On June 26, Red Hat announced a new version of OpenShift, and pricing for a future production offering (some time this year). You still can’t buy it but if you were able to buy it you’d know exactly how much it could cost – at least if you could work out what a “gear” is. Pricing allows us to start to compare it more meaningfully with other offerings. However rather than comparing with another PaaS offering, we think most people will be actually considering IaaS as an alternative, so we are going to do that comparison instead.
Continue reading OpenShift — Pricing and Comparison to AWS
Apple unveiled the latest iCloud iteration at it’s Worldwide Developer Conference in San Francisco yesterday, beefing up the the fledgling service with new features that show for the first time that it too understands what post-PC means. Continue reading Apple Joins the post-PC Revolution
Everywhere you look you hear more and more about cloud computing as well as one of my favorite lines from a Microsoft commercial “Let’s take it to the Cloud…”. Companies are jumping on the cloud bandwagon in quite a big way. I wanted to point out and mention some stories and services that I am using personally and am having good success with.
Apple has done quite well serving up the AppStore and iTunes for the mobile devices and Apple has recently announced that it was discontinuing MobileMe and replacing the service with iCloud. It can go without saying that this has been an invaluable tool for use with my iPhone and iPad. Continue reading Take it to the Cloud
I like OpenStack (the Open Source IaaS Cloud Platform intiative), partly because of the model of open innovation and permissive licencing (which reminds me of my time at Eclipse) and partly because even within the existing governance model (which I have criticised) there is the opportunity for different agendas to surface and to drive the project in different directions and this diversity makes an analyst’s life more interesting.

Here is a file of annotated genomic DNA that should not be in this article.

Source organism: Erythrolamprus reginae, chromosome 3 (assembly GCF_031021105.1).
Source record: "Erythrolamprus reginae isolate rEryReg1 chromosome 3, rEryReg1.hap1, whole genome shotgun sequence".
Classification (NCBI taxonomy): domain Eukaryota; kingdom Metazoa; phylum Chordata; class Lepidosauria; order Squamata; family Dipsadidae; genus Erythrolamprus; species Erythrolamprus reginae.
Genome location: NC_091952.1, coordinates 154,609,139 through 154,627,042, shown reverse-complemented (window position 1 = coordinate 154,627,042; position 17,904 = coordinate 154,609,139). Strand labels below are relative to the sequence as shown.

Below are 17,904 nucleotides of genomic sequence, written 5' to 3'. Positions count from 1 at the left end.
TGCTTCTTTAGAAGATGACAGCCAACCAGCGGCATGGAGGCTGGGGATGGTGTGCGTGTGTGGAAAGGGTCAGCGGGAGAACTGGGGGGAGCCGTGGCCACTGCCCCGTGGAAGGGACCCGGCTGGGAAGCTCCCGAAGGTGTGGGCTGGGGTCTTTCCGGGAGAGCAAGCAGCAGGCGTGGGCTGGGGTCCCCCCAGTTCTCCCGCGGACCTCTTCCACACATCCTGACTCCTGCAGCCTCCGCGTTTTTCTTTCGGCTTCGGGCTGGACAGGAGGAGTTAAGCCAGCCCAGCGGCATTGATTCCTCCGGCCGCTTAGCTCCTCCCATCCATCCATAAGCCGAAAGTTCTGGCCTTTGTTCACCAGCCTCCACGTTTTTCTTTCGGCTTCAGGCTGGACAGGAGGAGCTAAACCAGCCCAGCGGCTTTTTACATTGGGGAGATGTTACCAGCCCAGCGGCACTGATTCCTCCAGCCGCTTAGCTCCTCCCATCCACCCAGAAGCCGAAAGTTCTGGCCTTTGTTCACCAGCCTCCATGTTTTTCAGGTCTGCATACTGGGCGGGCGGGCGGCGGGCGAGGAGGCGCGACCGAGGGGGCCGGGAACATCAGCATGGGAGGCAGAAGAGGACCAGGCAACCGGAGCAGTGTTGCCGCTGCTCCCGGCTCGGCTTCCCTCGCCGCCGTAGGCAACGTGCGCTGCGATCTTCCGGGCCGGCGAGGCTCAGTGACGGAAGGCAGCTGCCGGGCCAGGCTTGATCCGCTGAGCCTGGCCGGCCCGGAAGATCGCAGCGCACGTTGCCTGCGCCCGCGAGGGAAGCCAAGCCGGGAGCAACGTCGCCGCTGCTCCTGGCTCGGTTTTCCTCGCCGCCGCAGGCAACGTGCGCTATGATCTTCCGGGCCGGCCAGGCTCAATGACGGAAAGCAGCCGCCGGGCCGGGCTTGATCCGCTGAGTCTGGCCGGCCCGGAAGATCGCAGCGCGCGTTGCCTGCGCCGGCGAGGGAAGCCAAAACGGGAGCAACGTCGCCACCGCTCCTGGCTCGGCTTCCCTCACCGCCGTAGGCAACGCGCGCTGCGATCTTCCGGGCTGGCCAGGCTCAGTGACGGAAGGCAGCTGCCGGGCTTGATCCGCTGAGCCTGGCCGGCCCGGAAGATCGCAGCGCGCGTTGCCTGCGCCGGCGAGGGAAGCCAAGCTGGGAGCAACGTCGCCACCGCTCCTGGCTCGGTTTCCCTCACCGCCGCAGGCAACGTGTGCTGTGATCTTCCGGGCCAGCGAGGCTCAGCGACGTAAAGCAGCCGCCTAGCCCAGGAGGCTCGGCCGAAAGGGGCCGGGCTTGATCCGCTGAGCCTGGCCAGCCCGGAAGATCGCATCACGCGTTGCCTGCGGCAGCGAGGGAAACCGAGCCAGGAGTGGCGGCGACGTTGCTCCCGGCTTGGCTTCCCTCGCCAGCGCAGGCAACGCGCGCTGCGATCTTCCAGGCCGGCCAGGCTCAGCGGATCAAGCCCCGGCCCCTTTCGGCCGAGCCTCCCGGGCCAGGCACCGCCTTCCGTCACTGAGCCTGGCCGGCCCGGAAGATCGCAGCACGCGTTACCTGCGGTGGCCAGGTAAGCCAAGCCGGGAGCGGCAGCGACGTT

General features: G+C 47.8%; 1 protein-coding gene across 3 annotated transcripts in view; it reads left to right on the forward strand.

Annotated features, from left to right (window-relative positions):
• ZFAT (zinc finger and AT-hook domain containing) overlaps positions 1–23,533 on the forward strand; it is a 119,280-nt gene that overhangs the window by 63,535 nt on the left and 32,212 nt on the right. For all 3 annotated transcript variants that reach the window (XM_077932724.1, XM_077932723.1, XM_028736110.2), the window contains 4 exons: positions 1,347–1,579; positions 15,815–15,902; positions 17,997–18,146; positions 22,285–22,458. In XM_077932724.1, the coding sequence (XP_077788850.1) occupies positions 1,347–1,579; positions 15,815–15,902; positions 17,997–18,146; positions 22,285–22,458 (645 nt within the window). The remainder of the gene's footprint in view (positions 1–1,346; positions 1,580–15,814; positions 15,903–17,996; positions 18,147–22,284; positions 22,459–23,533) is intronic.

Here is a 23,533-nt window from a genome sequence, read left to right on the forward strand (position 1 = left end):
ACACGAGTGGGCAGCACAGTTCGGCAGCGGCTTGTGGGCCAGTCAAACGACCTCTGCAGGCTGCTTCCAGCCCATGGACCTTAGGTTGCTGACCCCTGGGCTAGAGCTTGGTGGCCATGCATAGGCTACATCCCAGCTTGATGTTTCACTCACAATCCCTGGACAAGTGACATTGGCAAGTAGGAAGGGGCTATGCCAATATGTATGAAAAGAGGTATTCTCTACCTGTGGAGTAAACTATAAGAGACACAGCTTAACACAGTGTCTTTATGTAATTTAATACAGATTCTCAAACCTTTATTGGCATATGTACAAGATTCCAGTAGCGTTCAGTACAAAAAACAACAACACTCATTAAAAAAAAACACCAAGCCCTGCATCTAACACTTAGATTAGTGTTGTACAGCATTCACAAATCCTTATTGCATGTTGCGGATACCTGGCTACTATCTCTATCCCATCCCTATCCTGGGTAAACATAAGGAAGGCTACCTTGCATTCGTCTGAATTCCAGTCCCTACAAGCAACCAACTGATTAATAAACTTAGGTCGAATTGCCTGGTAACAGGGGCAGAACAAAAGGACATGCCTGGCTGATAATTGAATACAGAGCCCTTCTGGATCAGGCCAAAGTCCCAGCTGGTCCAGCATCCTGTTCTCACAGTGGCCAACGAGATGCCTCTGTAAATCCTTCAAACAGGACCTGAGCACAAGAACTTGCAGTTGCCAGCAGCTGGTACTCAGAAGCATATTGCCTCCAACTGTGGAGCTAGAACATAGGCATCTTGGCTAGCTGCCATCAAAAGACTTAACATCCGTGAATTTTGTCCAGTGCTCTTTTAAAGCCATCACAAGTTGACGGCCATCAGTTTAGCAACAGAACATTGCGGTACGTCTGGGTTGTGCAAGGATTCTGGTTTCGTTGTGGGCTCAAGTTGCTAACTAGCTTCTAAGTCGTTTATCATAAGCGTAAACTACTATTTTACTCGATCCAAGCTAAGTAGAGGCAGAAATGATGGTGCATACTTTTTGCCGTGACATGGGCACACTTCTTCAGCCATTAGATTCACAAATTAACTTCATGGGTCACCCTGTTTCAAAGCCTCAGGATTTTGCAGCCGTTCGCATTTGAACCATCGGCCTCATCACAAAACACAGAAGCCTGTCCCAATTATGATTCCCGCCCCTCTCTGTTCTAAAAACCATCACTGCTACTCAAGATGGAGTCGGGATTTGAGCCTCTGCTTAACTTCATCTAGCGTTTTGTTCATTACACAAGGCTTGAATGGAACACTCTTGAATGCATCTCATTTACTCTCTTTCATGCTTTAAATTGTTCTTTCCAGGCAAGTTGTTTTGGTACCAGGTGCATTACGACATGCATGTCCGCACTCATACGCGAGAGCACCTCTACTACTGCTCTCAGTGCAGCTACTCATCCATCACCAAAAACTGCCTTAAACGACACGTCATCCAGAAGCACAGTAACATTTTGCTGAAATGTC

One of the most intriguing names that has hitherto been at the periphery of the OpenStack initiative is Citrix. Up until last week, Citrix’s contribution was to ensure OpenStack ran on XenServer, something which I’m sure Citrix cares about, but perhaps wasn’t top of the list of requirements for the rest of the world. However, this week at it’s Synergy event, Citrix made some more sigificant announcements about Project Olympus, through which it aims to provide (in collaboration with Dell and Rackspace) a route to commercial exploitation of the OpenStack codebase. Continue reading Citrix announces IaaS Project Olympus built on OpenStack
One of the differentiating features of an IaaS cloud implementation, is that you do not get access to a consolidated scalable storage infrastructure. At least not in the same way that you might expect if you were just scaling out compute nodes attached to the same SAN. You get remote block storage (Elastic Block Storage, EBS, in the case of Amazon) connected to a specific machine image, and you get REST-style object storage (Simple Storage Service, S3, in the case of Amazon) which is shared amongst images but does n0t speak the traditional APIs.
A lot of people have become dependent on EBS as it seems closest to what they are used to. Amazon failed because of simultaneous failure of its EBS in two Availability zones. If you were dependent on one of these (or mirrored across the two) you lost access to the filesystem from your Instances. It is also worth noting that EBS images are not like CIFS or NFS filesystems in that they can only be attached from a single instance, so you are still left with a bunch of headaches if you have a replicated mid-tier that expects to see a filesystem (for example to retrieve unstructured data). It may be sensible to move to the use of the S3 mechanism (or some portable abstraction over it) for new applications, but if you have an existing application that expects to see a filesystem in the traditional way, this will require you to rewrite your code, so you are left looking for a distributed cloud-agnostic shared filesystem with multi-way replication (including asynchronous replication), and this is where Gluster fits in. Continue reading Is Gluster the answer to Scalable Cloud Storage and the Amazon Outage?